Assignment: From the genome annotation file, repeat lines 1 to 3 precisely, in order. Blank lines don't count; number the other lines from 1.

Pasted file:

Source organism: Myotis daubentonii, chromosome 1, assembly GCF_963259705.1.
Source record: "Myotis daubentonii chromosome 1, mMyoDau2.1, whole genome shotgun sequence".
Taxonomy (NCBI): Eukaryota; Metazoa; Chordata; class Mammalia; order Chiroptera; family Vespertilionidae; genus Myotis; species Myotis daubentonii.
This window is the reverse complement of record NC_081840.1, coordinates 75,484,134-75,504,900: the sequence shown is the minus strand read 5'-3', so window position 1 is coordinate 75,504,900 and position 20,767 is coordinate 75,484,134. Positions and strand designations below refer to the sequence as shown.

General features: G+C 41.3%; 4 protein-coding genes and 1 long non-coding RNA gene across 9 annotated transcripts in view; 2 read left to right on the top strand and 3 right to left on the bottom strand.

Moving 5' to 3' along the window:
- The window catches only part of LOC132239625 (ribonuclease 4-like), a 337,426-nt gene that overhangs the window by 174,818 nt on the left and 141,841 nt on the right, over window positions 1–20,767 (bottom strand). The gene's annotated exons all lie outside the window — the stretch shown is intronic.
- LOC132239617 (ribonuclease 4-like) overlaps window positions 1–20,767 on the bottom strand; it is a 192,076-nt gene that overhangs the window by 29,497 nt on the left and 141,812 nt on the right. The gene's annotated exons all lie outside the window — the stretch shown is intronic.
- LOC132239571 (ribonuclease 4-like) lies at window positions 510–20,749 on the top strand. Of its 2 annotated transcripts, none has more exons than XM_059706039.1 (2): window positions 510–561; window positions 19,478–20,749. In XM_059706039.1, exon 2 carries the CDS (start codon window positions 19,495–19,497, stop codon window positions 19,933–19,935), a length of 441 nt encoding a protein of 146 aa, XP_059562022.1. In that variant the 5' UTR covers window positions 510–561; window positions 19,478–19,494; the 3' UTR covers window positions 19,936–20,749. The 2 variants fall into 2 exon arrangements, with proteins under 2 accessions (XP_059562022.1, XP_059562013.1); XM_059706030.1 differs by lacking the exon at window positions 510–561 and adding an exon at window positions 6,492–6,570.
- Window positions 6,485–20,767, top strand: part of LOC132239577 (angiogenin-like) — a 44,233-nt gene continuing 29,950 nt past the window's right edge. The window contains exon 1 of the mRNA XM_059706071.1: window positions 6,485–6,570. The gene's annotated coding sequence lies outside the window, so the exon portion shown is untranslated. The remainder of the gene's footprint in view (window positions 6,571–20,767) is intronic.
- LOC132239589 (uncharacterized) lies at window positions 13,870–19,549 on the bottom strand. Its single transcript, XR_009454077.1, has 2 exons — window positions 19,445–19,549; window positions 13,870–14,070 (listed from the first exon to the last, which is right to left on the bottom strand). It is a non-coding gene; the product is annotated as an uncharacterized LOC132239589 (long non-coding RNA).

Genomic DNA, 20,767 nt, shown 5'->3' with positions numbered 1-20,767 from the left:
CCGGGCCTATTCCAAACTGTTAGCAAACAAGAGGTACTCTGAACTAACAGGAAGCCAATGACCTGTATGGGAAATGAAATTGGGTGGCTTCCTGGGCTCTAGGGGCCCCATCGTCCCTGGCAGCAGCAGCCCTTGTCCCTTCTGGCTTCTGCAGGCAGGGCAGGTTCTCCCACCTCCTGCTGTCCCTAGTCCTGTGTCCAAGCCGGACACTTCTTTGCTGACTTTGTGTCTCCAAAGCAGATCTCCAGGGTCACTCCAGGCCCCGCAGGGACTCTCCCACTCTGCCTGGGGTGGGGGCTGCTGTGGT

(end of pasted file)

Source organism: Myotis daubentonii, chromosome 1, assembly GCF_963259705.1.
Source record: "Myotis daubentonii chromosome 1, mMyoDau2.1, whole genome shotgun sequence".
Taxonomy (NCBI): Eukaryota; Metazoa; Chordata; class Mammalia; order Chiroptera; family Vespertilionidae; genus Myotis; species Myotis daubentonii.